Next December Mexico will host no less than the thirteenth conference of the parties, which is the CBD assembly, where the major decisions are made. There again, this international forum (COP 13) will be the scene of bloody battles about how to make effective the three central missions on the planet's biodiversity. I can see at least three positions clearly. One is that of conservationists and environmentalists, supported in general by the thesis and contributions derived from scientific research, which is what has managed to build binding agreements in these 25 years. The second is the one that arises from the spheres of business and corporations based on ideas such as the green economy and natural capital. And a third that begins to gain presence that comes from those who make up the peoples and cultures that for thousands and even tens of thousands of years have survived and (co-) evolved in intimate connection with the biodiversity that surrounds them. It is no coincidence that at COP 13 there will be large forums dedicated to science, business and indigenous peoples (see:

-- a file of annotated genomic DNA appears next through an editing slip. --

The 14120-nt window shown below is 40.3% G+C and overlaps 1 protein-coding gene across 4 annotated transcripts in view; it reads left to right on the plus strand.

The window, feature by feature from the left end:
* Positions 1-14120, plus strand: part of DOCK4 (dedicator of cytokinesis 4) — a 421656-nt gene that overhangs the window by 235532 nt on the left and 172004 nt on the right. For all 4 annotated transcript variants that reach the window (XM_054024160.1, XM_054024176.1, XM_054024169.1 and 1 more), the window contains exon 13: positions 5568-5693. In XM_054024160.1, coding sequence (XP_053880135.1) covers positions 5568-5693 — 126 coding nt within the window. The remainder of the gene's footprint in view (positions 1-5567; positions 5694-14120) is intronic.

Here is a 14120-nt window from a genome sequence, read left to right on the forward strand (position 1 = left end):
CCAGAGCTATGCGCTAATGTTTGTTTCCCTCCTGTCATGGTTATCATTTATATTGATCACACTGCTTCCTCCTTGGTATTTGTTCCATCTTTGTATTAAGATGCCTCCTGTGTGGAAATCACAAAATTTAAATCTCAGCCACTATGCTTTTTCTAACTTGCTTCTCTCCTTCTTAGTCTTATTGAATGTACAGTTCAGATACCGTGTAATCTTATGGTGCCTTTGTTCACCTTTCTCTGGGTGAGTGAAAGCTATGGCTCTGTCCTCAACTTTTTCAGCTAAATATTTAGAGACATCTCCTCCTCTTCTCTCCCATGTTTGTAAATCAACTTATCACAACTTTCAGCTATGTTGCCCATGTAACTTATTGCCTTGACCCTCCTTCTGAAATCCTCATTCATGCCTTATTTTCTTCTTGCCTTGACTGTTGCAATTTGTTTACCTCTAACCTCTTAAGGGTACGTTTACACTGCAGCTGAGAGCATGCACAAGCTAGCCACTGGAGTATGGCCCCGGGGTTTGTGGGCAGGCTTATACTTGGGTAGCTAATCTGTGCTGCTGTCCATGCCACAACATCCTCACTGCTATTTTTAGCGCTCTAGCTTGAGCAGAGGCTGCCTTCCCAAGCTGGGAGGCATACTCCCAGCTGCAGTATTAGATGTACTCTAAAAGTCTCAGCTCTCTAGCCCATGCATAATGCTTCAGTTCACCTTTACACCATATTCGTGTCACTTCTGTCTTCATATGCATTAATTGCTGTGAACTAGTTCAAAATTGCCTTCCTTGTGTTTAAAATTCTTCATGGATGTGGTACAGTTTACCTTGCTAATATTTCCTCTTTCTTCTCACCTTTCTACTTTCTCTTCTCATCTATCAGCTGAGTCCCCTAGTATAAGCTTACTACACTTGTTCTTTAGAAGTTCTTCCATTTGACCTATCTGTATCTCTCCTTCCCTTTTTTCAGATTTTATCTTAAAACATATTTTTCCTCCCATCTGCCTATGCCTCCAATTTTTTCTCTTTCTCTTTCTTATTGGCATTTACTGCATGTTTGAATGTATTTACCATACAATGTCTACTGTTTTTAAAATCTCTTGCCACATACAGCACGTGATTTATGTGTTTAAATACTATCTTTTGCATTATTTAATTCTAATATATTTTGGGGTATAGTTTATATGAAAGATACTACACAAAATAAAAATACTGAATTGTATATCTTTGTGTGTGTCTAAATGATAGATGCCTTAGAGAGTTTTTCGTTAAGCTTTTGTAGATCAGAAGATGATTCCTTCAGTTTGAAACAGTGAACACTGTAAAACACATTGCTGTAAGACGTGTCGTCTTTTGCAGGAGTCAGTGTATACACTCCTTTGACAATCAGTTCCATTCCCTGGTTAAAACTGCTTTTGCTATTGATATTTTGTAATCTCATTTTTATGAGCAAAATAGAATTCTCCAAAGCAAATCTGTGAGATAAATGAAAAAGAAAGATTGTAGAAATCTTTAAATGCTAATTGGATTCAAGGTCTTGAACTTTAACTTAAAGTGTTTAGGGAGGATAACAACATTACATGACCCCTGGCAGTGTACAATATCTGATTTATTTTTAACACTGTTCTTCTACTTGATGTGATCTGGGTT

Two events have started to heat up the atmosphere. On October 17, the Mexican Alliance for Biodiversity and Business was formed, made up of 27 national and global entities, among which stand out (due to their predatory actions and other abuses) companies such as Bimbo, Cemex, Nestlé, Grupo México, Walmart , Fundación Televisa, Syngenta (world leader in the seed and agrochemical market), and the gigantic German chemical corporation BASF, dedicated to producing insecticides, fungicides, herbicides, substances against urban pests, agricultural biotechnology and 757 chemical products in dozens of branches. BASF is the most powerful corporation in the global chemical industry, with a presence in 80 countries and a long history of contamination by toxic substances. The second is the proposal made by the Green Party in the Senate of the Republic to promulgate a new General Law on Biodiversity, contained in 75 pages. Beyond good intentions and its chiaroscuro, this proposal commits two serious faults: it has not carried out a sufficient, wide and legitimate consultation with the social actors, experts and institutions involved (not even the Conabio), and it intends to be approved fast track in three weeks.